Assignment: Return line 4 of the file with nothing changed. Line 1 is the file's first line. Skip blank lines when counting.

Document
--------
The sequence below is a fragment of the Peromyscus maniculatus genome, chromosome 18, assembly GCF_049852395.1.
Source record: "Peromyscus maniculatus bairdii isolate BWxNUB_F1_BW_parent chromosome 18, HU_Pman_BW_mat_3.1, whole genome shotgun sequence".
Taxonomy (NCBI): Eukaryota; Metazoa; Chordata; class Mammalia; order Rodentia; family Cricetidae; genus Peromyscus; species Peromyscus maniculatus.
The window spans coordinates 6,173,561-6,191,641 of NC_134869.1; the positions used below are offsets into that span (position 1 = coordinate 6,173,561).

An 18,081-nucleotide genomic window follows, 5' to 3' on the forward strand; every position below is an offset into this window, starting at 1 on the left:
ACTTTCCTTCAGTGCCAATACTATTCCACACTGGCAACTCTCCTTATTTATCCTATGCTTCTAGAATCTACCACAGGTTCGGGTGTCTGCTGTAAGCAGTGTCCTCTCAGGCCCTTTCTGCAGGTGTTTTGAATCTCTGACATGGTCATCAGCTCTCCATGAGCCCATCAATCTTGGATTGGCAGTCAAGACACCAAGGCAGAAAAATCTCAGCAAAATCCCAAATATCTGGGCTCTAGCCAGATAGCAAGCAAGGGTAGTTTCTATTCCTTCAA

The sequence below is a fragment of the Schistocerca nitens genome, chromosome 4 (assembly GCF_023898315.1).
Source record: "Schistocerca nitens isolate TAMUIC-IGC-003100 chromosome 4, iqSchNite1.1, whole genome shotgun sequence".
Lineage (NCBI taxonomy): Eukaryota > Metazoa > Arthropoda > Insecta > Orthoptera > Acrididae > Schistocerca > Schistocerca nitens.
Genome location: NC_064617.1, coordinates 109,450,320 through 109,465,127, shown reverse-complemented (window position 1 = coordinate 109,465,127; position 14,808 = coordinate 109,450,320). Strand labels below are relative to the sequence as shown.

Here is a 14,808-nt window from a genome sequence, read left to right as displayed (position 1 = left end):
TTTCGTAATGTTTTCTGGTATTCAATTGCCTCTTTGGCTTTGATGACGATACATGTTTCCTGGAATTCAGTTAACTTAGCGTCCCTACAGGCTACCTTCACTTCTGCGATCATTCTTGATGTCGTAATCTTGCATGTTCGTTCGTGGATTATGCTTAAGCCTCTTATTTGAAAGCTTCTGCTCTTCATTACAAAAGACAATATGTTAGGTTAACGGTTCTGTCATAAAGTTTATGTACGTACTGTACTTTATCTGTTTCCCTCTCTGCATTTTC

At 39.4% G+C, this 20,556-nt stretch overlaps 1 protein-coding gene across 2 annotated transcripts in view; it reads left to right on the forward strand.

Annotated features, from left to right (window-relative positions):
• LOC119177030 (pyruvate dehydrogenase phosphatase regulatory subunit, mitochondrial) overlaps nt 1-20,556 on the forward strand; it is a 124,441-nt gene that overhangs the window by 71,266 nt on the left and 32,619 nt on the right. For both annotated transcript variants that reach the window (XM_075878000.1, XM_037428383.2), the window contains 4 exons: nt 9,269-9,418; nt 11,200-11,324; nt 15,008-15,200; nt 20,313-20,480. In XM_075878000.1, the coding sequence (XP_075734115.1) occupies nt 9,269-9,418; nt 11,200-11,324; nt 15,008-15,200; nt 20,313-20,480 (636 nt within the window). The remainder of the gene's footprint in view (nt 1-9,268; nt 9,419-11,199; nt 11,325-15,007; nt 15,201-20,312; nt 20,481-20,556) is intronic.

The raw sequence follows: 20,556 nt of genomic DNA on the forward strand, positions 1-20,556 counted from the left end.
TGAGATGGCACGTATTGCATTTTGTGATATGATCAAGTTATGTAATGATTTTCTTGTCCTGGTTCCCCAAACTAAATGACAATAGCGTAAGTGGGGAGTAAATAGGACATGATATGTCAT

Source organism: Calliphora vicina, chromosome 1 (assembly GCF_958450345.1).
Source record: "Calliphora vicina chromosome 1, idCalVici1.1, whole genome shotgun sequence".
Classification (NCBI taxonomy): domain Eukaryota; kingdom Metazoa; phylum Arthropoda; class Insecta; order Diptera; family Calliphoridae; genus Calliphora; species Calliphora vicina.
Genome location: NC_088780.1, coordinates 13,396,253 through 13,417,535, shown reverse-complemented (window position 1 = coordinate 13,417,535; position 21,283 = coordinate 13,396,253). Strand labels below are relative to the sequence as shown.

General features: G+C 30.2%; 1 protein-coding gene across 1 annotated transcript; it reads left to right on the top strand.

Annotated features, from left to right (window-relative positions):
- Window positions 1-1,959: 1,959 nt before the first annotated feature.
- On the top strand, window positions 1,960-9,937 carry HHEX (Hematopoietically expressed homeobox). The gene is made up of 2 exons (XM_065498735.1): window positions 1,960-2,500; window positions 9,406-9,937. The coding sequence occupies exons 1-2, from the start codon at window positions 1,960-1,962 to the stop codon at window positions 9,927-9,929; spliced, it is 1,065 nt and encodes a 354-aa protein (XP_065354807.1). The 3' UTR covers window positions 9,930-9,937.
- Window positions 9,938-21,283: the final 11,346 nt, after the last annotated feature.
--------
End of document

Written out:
The window spans coordinates 6,173,561-6,191,641 of NC_134869.1; the positions used below are offsets into that span (position 1 = coordinate 6,173,561).